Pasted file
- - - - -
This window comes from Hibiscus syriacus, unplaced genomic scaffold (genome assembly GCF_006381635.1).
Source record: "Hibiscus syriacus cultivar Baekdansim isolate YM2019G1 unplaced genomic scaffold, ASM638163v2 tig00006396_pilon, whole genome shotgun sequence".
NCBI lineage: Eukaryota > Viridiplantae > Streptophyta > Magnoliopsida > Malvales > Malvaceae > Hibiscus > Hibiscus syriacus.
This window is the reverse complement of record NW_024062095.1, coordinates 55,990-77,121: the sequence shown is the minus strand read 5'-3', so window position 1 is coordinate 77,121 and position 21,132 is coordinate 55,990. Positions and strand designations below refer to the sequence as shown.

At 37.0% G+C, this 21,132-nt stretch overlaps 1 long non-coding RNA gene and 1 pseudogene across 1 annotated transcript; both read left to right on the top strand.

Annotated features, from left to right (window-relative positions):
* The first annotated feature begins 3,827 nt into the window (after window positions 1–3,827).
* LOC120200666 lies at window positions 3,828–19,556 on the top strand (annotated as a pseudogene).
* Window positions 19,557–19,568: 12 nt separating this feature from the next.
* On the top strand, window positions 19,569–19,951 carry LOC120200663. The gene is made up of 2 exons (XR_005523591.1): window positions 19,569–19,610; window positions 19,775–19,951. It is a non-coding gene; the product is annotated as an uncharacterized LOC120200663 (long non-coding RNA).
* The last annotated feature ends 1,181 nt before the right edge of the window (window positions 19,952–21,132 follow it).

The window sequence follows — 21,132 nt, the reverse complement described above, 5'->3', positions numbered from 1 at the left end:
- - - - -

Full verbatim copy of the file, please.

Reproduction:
This window comes from Hibiscus syriacus, unplaced genomic scaffold (genome assembly GCF_006381635.1).
Source record: "Hibiscus syriacus cultivar Baekdansim isolate YM2019G1 unplaced genomic scaffold, ASM638163v2 tig00006396_pilon, whole genome shotgun sequence".
NCBI lineage: Eukaryota > Viridiplantae > Streptophyta > Magnoliopsida > Malvales > Malvaceae > Hibiscus > Hibiscus syriacus.
This window is the reverse complement of record NW_024062095.1, coordinates 55,990-77,121: the sequence shown is the minus strand read 5'-3', so window position 1 is coordinate 77,121 and position 21,132 is coordinate 55,990. Positions and strand designations below refer to the sequence as shown.

At 37.0% G+C, this 21,132-nt stretch overlaps 1 long non-coding RNA gene and 1 pseudogene across 1 annotated transcript; both read left to right on the top strand.

Annotated features, from left to right (window-relative positions):
* The first annotated feature begins 3,827 nt into the window (after window positions 1–3,827).
* LOC120200666 lies at window positions 3,828–19,556 on the top strand (annotated as a pseudogene).
* Window positions 19,557–19,568: 12 nt separating this feature from the next.
* On the top strand, window positions 19,569–19,951 carry LOC120200663. The gene is made up of 2 exons (XR_005523591.1): window positions 19,569–19,610; window positions 19,775–19,951. It is a non-coding gene; the product is annotated as an uncharacterized LOC120200663 (long non-coding RNA).
* The last annotated feature ends 1,181 nt before the right edge of the window (window positions 19,952–21,132 follow it).

The window sequence follows — 21,132 nt, the reverse complement described above, 5'->3', positions numbered from 1 at the left end: